Guideline development is a resource-intensive, long term effort that necessitates ongoing prioritization and collaboration to maximize available resources. Prioritization is based on the urgency of a proposed guideline topic or issue; the scope of the issue; a public health threat or impact (especially for novel, emerging or re-emerging pathogens); PHAC and Government of Canada priorities; provincial/territorial requests or identified needs for a national perspective to facilitate a coordinated approach; and identified gaps and availability of suitable international guidance. As a group, NAC-IPC members and liaison members offer their assessment of relevant published guidelines, provide information on relevant documents under development by other organizations and identify opportunities for collaborations.

HAI-IPC program staff function as project leads responsible for guideline development activities. These include conducting the literature research, data extraction, evidence synthesis, critical appraisal of the evidence, drafting the evidence-based guidelines and related documents, and providing secretariat support to NAC-IPC. The guidelines developed generally fall into one of four categories with varying complexity and scope: comprehensive guidelines, concise guidelines, quick reference guides and interim guidelines (usually for emerging pathogens). The development of the more comprehensive guidelines is generally done by researching peer-reviewed and grey scientific literature using a systematic review process (see Figure 1). Other documents developed may be informed by a narrative literature review or environmental scan with targeted literature search. Each guideline or document includes a description of the methods and/or approach used for its development. Following public release of the guidelines, the HAI-IPC program works with NAC-IPC to review relevant new evidence and update the guidelines when indicated.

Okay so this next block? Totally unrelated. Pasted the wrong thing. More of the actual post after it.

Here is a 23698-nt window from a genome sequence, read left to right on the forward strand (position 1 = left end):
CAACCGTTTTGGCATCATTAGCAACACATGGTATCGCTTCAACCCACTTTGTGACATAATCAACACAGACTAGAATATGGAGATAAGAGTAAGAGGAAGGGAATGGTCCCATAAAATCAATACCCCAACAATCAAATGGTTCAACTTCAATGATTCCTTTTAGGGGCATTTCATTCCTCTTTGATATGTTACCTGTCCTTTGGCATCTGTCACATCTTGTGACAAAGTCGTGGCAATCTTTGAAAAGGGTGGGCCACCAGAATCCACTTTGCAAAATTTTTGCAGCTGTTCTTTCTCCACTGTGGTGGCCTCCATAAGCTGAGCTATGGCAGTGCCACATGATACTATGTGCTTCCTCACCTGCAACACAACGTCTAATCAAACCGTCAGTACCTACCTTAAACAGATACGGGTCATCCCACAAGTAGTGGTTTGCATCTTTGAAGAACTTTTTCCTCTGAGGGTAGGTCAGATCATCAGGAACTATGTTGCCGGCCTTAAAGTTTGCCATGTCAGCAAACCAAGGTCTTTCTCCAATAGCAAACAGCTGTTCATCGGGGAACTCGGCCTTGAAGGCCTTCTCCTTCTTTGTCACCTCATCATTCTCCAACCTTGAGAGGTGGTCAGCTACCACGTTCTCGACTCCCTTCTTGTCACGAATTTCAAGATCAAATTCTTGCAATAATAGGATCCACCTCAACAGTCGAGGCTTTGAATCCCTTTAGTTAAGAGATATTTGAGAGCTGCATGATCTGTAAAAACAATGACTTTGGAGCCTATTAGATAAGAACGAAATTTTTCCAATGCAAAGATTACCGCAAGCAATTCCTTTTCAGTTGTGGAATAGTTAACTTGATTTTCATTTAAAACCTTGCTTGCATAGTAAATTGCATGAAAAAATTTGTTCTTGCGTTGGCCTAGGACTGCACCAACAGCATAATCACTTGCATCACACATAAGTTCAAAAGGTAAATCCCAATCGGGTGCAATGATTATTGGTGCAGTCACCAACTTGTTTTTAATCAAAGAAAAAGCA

Figure 1: Guideline Development Process for PHAC’s national HAI-IPC guidelines